author of The Language of Flowers
Ten Terrifying Questions
1. To begin with why don’t you tell us a little bit about yourself – where were you born? Raised? Schooled?
I was born in San Francisco and raised in Chico, California. I planned on going to a state university, but my grandmother offered to pay the $50 application fee to Stanford, and, to my surprise, I was accepted! I majored in English and studio art and received a graduate degree in education.
2. What did you want to be when you were twelve, eighteen and thirty? And why?
Writer, writer, and writer. When I was twelve I wrote my first short story for an English teacher who would come to have a great influence on my life. The title was: The Disappointed Bench. I’ve lost the story, and can’t remember what it was about, but the title intrigues me. At twelve, what did I know about benches that has now escaped me? At eighteen I’d been writing in a journal every day for over three years, and at thirty I was just beginning the novel that would become The Language of Flowers.
3. What strongly held belief did you have at eighteen that you do not have now?
The year I turned eighteen I shaved off all my hair. It was a dark, introspective time, and I was brooding inside the pages of Sylvia Plath’s The Bell Jar and trying to figure out exactly what it was that I believed, separate from what others believed. To this end, I wrote a list of all the things I would do if it was just up to me to decide (because, after all, it was just up to me to decide!). First on my list was cutting off my long, blond hair. When my hair fell to the ground and the world did not end, I continued down my list.
So, to answer your question: before eighteen I believed life was to live as other people told you you should; after eighteen, I decided that life is for pursing your passions, no matter who might caution you against it.
4. What were three works of art – book, painting, piece of music, etc – you can now say, had a great effect on you and influenced your own development as a writer?
There is a musical group called The Weepies. I discovered their music as I was writing my book and many of their songs—Somebody Loved, World Spins Madly On, and Gotta Have You, to name three—felt like they were being written EXACTLY for the characters in my book. I would put these songs on while I wrote, and it would help me to know exactly what was to come next in my characters lives.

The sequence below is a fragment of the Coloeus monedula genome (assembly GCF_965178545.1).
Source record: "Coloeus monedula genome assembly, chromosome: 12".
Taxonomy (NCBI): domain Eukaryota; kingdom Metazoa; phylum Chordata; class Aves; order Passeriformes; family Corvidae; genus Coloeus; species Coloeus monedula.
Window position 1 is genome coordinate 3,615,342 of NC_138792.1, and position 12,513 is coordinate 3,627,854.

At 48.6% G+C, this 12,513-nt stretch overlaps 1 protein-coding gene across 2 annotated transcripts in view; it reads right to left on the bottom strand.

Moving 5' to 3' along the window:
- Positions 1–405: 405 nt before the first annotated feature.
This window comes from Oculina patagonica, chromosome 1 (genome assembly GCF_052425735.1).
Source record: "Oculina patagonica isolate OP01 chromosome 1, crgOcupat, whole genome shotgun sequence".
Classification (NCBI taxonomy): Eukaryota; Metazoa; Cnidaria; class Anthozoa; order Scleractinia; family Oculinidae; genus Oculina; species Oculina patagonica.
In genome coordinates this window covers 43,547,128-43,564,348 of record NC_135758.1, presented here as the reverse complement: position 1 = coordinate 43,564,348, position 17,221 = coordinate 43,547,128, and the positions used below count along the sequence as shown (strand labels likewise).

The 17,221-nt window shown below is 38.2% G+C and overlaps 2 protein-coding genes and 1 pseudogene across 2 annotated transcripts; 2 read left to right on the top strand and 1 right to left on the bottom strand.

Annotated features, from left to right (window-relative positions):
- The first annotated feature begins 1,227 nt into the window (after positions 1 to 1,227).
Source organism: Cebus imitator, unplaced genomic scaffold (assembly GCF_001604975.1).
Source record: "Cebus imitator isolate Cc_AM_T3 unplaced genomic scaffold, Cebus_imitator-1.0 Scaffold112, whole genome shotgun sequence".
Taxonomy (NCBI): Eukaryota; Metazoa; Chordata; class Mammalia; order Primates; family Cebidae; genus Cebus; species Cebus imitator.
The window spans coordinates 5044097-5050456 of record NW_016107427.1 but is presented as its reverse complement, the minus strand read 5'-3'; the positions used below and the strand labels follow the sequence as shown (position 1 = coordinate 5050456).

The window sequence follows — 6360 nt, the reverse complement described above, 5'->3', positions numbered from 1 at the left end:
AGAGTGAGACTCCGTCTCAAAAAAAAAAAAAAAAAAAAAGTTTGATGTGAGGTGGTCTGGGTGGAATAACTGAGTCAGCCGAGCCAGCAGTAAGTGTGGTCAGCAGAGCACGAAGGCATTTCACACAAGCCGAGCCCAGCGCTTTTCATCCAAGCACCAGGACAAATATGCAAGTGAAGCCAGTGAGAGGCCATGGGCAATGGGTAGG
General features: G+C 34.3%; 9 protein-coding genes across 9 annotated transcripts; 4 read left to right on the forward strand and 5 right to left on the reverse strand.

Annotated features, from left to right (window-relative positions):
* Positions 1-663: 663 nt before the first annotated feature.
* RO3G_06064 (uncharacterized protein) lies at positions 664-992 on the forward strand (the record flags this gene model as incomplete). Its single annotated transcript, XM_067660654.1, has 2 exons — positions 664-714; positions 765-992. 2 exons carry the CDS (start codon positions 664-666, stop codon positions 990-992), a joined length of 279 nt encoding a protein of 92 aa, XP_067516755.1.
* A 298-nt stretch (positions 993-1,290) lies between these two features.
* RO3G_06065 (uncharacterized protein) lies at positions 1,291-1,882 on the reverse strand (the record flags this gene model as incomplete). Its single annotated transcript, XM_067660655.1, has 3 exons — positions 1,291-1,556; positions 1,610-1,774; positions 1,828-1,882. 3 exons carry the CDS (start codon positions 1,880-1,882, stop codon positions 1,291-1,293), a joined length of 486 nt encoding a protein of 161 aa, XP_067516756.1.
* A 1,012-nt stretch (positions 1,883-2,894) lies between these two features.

5. Considering the innumerable artistic avenues open to you, why did you choose to write a novel?
I started my first journal at age five and never wavered in my love of putting words to paper. While I dabbled in other media (a few years playing piano, a stretch painting murals, and a continuing fascination with making books) writing a novel was always my goal.
6. Please tell us about your latest novel…
My debut novel, The Language of Flowers, is about Victoria Jones, a young woman raised in the United States foster care system. The novel starts on her 18th birthday, as she is starting off in the world alone, and juxtaposes her present with childhood scenes of her year living on a vineyard with Elizabeth, the only woman who ever loved her. Elizabeth taught her to communicate through the Victorian language of flowers, which she uses mostly to communicate things like mistrust (lavender), anger (peony) and misanthropy (thistle). At eighteen she meets a man who understands the language of flowers, and she embarks on a slow, painful journey to learn to love and trust again.
(BBGuru: Read Toni Whitmont’s review here + here is the publisher’s synopsis:
I had a sudden urge to tell him about the flowers, to explain the hidden meanings.
Honeysuckle for devotion.
Azaleas for passion.
Red roses for love.
I placed a rhododendron on the plywood counter before him. The cluster of purple blossoms was not yet open and the buds pointed in his direction, tightly coiled and toxic.
In The Language of Flowers, Vanessa Diffenbaugh’s powerful first novel, a damaged young woman, Victoria Jones, who can only communicate through the Victorian language of flowers, goes from being homeless to a sought after wedding floral designer.